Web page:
He was sporting the wrong colors entirely for the venue. Amid a sea of red and white, his yellow and green sport jersey stood out precariously, making him easy prey for the poor sports all around him.
The sports network camera found its mark easily, and the cameraman and sports announcer made a sport of coming back to him each time the home team scored in the first half. The jumbo screen operator picked up and made the sport his own. Each time the man in Row 19C was pictured, folks at home booed or cackled. He, of course, couldn't hear them over the roar of 20,000 sports arena fans shouting obscenities and the like at his huge picture on the screen.
He was a sport, this man, having gambled so much on the outcome of the game that he had to come see it live, even if it meant putting up with the sporting done at his expense. He was a good sport about the abuse he was taking, particularly as he was watching his entire life savings dwindle to nil in the first half.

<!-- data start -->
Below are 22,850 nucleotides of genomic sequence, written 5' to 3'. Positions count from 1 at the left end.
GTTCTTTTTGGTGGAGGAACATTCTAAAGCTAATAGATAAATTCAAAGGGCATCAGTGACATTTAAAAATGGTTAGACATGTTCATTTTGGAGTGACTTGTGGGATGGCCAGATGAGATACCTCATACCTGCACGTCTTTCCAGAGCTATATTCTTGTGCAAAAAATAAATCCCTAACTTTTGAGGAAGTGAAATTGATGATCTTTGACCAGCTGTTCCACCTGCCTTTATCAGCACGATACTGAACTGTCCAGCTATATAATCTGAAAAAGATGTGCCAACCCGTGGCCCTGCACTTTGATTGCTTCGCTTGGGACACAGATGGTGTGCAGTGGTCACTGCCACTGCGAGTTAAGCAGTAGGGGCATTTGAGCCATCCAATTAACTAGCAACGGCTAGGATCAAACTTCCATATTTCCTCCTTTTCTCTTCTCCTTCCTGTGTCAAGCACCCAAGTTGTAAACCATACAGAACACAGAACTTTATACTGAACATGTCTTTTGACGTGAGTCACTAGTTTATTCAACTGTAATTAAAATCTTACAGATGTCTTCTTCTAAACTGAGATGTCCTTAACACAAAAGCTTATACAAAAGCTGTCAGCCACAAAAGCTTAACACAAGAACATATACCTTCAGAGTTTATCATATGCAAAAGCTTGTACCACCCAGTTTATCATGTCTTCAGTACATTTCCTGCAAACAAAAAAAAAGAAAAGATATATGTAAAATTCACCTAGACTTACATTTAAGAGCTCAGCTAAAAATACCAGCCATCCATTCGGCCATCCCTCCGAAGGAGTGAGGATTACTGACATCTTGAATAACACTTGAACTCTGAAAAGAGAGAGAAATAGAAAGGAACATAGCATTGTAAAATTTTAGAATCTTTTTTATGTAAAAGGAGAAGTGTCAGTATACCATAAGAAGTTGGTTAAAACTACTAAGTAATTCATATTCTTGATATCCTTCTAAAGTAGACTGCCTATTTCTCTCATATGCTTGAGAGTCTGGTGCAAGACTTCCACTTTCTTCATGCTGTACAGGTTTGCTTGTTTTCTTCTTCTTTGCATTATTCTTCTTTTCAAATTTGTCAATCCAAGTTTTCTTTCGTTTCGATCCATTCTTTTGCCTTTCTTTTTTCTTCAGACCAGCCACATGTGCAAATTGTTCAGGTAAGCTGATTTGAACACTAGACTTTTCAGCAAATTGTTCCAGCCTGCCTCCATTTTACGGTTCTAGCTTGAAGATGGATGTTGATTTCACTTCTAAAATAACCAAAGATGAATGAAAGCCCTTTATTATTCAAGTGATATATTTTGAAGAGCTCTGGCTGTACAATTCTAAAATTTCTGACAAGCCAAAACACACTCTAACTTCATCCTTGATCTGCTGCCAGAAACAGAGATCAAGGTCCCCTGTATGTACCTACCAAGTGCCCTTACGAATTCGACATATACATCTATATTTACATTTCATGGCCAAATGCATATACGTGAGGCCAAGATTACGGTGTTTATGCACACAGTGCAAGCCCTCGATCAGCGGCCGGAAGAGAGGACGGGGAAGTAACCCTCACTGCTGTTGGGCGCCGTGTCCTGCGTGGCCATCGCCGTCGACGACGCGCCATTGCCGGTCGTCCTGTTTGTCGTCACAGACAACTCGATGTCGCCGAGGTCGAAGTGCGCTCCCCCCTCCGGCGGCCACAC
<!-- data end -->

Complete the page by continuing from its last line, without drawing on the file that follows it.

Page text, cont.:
He was even a better sport in the second half, willing himself to not so much as grin when his team scored. And then scored again. And again. And again, taking the lead. Now, whenever his image appeared on the jumbo screen, those surrounding him made a sport of throwing cups and wrappers and sausages at him. The crowd began yelling, "More!"
Experts and wannabees had plenty to say after. "He sported with his own life, coming here in those colors." "Can you really blame the sport itself for the violence?" "A few poor sports are giving the whole fan base a bad name."
His widow sported a brand new mink coat to his funeral. Afterwards, she took up residence with a man whose post flew a magnificently large red and white flag each match day.
[Making sport over at Sunday Scribblings today. Do read what they're saying, 'k?]